I was in Bletchley Park last week for the Over the Air event. One of the highlights was a tour of the museum in which we got to see a reconstruction of the first computer the Colossus. Originally the computers were left on all day but now they are only switched on from time to time for tours due to the high cost of running them (and for environmental reasons).
Colossus computer at Bletchley Park
The machines use a whopping 5.5 kilowatts of electricity and standing near them you can certainly feel the heat. The sheds in which they are kept apparently get pretty warm in winter too.
The increasing energy efficiency of computers is formalised in Koomey’s law which states that “at a fixed computing load, the amount of battery you need will fall by a factor of two every year and a half”. This trend has all sorts of interesting implications as it will allow computer to become smaller and more ubiquitous in the future.
I did an interview and filled out a logbook with http://www.suslabnwe.eu/ on home energy use. One of the activities was to document and take pictures of an everyday activity which was much easier to do as a blog post hence this post. Apologies if this bores you to tears!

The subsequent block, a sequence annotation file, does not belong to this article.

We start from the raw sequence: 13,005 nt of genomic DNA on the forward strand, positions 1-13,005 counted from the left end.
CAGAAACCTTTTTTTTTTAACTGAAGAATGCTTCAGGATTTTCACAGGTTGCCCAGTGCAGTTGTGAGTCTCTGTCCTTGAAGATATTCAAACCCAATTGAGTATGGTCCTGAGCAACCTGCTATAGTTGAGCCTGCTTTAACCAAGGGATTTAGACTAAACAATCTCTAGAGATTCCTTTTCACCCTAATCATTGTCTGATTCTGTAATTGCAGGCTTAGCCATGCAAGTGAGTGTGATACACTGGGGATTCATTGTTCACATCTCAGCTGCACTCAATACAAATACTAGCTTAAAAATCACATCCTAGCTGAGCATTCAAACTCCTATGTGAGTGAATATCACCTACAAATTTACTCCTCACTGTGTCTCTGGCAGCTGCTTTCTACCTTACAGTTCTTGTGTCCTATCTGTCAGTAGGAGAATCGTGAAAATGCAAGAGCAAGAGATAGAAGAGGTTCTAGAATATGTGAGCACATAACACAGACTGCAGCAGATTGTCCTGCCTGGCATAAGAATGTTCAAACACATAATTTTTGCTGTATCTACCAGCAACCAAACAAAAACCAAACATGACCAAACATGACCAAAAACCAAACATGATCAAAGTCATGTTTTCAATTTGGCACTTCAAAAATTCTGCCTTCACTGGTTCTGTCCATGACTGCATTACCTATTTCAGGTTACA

Why did you do this activity
I made soup because I was hungry after work and had load of vegetables in the fridge that needed cooking!
Here are the step involved in me making soup:
Turns the lights over the kitchen work area (I usually leave half the kitchen lights off)
Read the recipe on my iPhone
Take vegetables out of the fridge
Turn the radio on
Boil some water in the kettle (usually takes two boils to fill the pot)
Open the window so the kitchen doesn’t stink up
Turn on the extractor fan
Set the timer
Put the stuff in the pot and stick the lid on the pot
Blend the soup using the hand blender
This is obviously pretty banal but it is eye opening just how many electrical and energy related things are involved in such a mundane activity.
Air Quality Egg
AirQualityEgg NO2 data
Current cost electricity usage
Current cost electricity data
These two data source aren’t pumping out data anymore but you can see an example here.
At uSwitch, I often work with multiple MongoDB databases as part of the same system. Recently I spent a lot of time in the Mongo shell jumping between the two databases to reset data to its initial state.
This requires several commands